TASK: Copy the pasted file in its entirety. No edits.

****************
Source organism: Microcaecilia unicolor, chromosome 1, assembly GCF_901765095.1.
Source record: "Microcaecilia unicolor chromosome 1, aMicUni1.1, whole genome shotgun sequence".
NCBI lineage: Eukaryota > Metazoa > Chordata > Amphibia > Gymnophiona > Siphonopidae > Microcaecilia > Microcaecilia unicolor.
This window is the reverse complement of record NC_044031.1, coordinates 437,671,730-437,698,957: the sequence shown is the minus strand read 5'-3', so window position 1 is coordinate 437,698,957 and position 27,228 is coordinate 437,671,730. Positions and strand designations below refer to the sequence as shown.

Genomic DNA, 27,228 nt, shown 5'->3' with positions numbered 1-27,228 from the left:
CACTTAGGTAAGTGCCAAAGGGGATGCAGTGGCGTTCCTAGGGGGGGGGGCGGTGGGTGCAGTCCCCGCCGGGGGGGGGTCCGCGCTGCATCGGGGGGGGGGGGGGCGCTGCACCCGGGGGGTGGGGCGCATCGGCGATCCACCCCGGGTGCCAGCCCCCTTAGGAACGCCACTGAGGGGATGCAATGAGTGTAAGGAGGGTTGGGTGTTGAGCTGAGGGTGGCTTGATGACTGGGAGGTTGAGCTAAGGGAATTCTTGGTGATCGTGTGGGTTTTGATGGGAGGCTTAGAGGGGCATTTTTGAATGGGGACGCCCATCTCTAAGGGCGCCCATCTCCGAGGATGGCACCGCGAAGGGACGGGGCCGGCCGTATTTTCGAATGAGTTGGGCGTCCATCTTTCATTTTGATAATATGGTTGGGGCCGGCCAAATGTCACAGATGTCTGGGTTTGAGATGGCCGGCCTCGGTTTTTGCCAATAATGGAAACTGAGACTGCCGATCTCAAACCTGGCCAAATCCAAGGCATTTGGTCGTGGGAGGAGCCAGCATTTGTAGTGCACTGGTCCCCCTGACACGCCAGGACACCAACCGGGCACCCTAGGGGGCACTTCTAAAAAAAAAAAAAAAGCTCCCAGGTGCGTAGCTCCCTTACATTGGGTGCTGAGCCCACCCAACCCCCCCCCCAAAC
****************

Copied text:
Source organism: Microcaecilia unicolor, chromosome 1, assembly GCF_901765095.1.
Source record: "Microcaecilia unicolor chromosome 1, aMicUni1.1, whole genome shotgun sequence".
NCBI lineage: Eukaryota > Metazoa > Chordata > Amphibia > Gymnophiona > Siphonopidae > Microcaecilia > Microcaecilia unicolor.
This window is the reverse complement of record NC_044031.1, coordinates 437,671,730-437,698,957: the sequence shown is the minus strand read 5'-3', so window position 1 is coordinate 437,698,957 and position 27,228 is coordinate 437,671,730. Positions and strand designations below refer to the sequence as shown.

Genomic DNA, 27,228 nt, shown 5'->3' with positions numbered 1-27,228 from the left:
CACTTAGGTAAGTGCCAAAGGGGATGCAGTGGCGTTCCTAGGGGGGGGGGCGGTGGGTGCAGTCCCCGCCGGGGGGGGGTCCGCGCTGCATCGGGGGGGGGGGGGGCGCTGCACCCGGGGGGTGGGGCGCATCGGCGATCCACCCCGGGTGCCAGCCCCCTTAGGAACGCCACTGAGGGGATGCAATGAGTGTAAGGAGGGTTGGGTGTTGAGCTGAGGGTGGCTTGATGACTGGGAGGTTGAGCTAAGGGAATTCTTGGTGATCGTGTGGGTTTTGATGGGAGGCTTAGAGGGGCATTTTTGAATGGGGACGCCCATCTCTAAGGGCGCCCATCTCCGAGGATGGCACCGCGAAGGGACGGGGCCGGCCGTATTTTCGAATGAGTTGGGCGTCCATCTTTCATTTTGATAATATGGTTGGGGCCGGCCAAATGTCACAGATGTCTGGGTTTGAGATGGCCGGCCTCGGTTTTTGCCAATAATGGAAACTGAGACTGCCGATCTCAAACCTGGCCAAATCCAAGGCATTTGGTCGTGGGAGGAGCCAGCATTTGTAGTGCACTGGTCCCCCTGACACGCCAGGACACCAACCGGGCACCCTAGGGGGCACTTCTAAAAAAAAAAAAAAAGCTCCCAGGTGCGTAGCTCCCTTACATTGGGTGCTGAGCCCACCCAACCCCCCCCCCAAAC